Maintaining Universal Primary Education

Maintaining Universal Primary Education

Lessons from Commonwealth Africa You do not have access to this content

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Author(s):
Commonwealth Secretariat
01 June 2009
Pages:
154
ISBN:
9781848590458 (PDF)
http://dx.doi.org/10.14217/9781848590458-en

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Every country that has worked towards, and then attained, universal primary education has celebrated that achievement as a great step forward. Maintaining universal primary education, once achieved, offers new challenges, examined in this book. Lalage Bown and her co-researchers from the Council for Education in the Commonwealth explore the various economic, political and social pressures which may affect the progress of educational provision, as well as the different national educational policies and strategies themselves, as they play out in five very different Commonwealth African countries: Ghana, Kenya, Nigeria, Tanzania and Zambia. The contributors’ findings will inform the decisions of both national and international education policy-makers working to ensure that universal primary education becomes, and remains, a reality across Africa.

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  • Foreword

    There has been remarkable progress towards some of the EFA goals since the international community made its commitments in Dakar in 2000. Some of the world’s poorest countries have demonstrated that political leadership and practical policies make a difference. It is evident that far more needs to be done to get all children into school through primary education and beyond.Whereas many Commonwealth member countries have put in place accelerated measures towards achieving the two education MDGs, they cannot neglect the need for approaches that will sustain UPE well beyond the target deadline of 2015.

  • List of abbreviations
  • Introduction and acknowledgements

    In 1960, a year after the first Commonwealth Conference on Education (now the CCEM), members of the United Nations committed themselves to achieving Universal Primary Education (UPE) by 1980. At that time, and with many nations energised by a new release from colonial rule, the goal seemed not only desirable, but also achievable.

  • Ghana – Towards FCUBE (Free and Compulsory Universal Basic Education)

    This first case-study takes the recent educational history of Ghana, the earliest African country to regain independence from British rule and the one with, at the time, the strongest economy. It focuses on the experience of Ghana in developing and implementing strategies to achieve Universal Primary Education – UP(B)E. It maps the period from the 1950s to the present in terms of progress, achievements, external and internal drivers and factors that contributed to success and later regression in different aspects of UP(B)E. Based on this discussion, the study identifies particular areas, old and new, where ongoing efforts need to be made to achieve UPE goals, in terms of both enrolment and progression and with increased emphasis on quality.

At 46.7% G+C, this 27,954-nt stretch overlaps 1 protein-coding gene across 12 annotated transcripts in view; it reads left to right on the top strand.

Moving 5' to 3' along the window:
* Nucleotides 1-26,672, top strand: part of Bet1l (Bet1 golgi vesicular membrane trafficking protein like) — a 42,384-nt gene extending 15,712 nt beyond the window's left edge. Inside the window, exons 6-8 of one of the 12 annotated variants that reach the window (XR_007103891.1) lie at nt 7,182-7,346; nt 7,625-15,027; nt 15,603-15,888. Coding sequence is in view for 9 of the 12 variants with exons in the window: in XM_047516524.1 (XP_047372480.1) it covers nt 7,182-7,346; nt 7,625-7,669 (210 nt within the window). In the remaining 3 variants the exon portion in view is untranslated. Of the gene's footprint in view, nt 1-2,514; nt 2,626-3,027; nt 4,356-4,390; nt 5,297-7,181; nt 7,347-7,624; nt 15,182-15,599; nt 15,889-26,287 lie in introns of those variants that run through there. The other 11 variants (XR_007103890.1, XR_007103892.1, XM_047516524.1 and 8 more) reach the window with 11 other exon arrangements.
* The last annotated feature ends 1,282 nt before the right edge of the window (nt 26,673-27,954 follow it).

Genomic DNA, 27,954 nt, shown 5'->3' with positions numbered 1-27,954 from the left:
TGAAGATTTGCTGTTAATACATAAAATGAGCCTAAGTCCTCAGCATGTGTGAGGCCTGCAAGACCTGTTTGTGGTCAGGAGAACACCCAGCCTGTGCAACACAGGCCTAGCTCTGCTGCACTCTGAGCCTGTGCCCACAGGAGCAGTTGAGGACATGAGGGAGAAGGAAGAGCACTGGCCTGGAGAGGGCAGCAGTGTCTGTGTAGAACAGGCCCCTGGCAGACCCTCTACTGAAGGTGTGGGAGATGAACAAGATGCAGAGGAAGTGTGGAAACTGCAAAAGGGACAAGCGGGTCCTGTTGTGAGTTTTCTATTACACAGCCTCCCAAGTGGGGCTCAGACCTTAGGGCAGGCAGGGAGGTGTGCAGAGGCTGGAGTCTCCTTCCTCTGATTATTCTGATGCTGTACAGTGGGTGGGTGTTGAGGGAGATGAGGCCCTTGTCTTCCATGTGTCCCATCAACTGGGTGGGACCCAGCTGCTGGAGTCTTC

• Kenya's three initiatives in UPE

    Since gaining independence in December 1963, Kenya has pursued a deliberate strategy that emphasised education as the key factor to development. Indeed, The Kenya Constitution, Sessional Paper No. 10 on African Socialism and various national development plans, recognised education as a means for promoting national integration among the various tribes and ethnic groups in Kenya1. Education was seen as a catalyst for political, economic and social advancement for individuals, through which human capital accumulation, essential for economic growth and national development could be attained. This belief made it imperative that Kenya had to pursue policies geared to the expansion and improvement of education for leaders of independent Kenya to sustain their political leadership.

  • Regaining momentum towards UPE in Zambia

    Zambia gained independence from British colonial rule in 1964. In that year, the Gross Enrolment Rate (GER) in primary schools was estimated at about 58 per cent. Between then and 2004, 40 years, the population grew by a factor of three from 3.7 to11.5 million people, while enrolments in the country’s primary schools grew by a factor of 5.9, from 378,417 to 2,251,000 pupils. By 2004 then, the estimated GER had in fact reached 99.9 per cent with a gender parity index (GPI) of 0.96 – a more than creditable achievement.

  • UPE and UBE in a federal system

    The three previous chapters have provided in-depth and detailed studies of the UPE experience of three countries, one from Western, one from Eastern and one from Southern Africa. This chapter and the next are designed to add two outlines – of Nigeria as the most populous African country and Tanzania as a case where scarce resources did not inhibit educational development. For reasons of time and resource constraints, these two cases were not studied so deeply, but the research team believe that the narratives that follow will enrich and illuminate the whole issue of sustaining and maintaining UPE.

  • Sustaining UPE against the odds in Tanzania

    This study refers basically to experience in Mainland Tanzania. The Zanzibar education system is separately administered from education on the Mainland, where 97 per cent of the population resides. UNESCO data aggregates information for the two constituent parts of the Union but most of the reports and monographs on education in Tanzania confine their discussion to the situation on the Mainland. In the present study, wherever it is known that observations and data apply to Zanzibar as well as the Mainland, that fact is made known.

  • Lessons for the future
  • Appendix: Growth in GER
  • Sources and references
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